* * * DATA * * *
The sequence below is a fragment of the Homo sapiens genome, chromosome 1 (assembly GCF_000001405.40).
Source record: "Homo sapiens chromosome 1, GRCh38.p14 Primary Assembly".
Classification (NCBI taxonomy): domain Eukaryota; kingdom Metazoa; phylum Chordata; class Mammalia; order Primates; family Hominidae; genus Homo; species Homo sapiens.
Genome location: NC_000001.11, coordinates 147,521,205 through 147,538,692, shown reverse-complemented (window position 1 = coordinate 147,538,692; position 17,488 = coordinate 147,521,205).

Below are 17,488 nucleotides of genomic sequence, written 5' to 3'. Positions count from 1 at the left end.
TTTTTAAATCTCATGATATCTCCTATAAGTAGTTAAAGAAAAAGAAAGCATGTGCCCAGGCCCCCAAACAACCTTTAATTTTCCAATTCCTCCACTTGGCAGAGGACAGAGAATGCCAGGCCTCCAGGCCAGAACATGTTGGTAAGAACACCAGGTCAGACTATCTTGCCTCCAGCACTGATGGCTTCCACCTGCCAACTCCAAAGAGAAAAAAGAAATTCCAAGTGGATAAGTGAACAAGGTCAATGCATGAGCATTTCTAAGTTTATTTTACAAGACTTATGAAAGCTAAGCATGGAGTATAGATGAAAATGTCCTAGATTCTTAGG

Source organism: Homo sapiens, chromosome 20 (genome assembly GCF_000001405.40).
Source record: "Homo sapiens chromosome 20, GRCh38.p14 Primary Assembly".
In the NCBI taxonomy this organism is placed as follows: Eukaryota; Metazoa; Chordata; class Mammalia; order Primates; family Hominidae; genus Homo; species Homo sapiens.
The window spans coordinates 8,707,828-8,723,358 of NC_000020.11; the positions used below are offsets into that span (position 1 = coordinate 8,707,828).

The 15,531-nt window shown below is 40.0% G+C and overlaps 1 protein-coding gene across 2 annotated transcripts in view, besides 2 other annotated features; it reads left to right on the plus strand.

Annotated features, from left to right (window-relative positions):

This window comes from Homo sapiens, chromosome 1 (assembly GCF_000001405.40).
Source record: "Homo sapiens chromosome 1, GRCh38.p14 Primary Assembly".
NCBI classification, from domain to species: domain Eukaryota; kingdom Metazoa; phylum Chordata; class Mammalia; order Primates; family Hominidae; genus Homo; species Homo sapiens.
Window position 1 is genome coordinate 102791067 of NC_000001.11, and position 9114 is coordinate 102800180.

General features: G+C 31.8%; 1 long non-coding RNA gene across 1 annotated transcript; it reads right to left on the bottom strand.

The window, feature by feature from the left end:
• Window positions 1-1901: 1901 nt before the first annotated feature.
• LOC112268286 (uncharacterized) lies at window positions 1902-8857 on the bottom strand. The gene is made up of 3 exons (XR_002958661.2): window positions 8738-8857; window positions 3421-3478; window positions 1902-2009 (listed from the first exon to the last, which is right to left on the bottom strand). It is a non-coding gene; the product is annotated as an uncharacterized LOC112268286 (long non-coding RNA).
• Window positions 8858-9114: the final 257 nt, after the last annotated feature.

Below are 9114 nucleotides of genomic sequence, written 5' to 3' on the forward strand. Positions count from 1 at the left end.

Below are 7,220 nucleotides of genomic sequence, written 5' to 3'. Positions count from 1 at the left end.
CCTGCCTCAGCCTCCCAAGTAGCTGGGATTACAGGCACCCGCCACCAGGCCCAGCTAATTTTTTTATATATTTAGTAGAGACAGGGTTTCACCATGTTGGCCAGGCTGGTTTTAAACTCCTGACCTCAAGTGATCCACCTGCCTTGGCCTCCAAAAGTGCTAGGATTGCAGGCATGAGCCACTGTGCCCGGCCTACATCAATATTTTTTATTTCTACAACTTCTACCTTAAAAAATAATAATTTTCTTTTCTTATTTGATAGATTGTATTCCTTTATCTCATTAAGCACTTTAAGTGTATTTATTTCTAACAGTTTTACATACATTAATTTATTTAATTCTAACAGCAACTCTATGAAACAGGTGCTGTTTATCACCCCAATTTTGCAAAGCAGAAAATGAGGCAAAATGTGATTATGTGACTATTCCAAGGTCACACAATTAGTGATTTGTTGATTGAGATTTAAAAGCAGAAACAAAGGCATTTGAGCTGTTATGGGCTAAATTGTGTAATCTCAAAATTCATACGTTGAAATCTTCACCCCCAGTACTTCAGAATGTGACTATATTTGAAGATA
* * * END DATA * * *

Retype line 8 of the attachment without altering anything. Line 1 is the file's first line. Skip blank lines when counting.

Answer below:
Source record: "Homo sapiens chromosome 20, GRCh38.p14 Primary Assembly".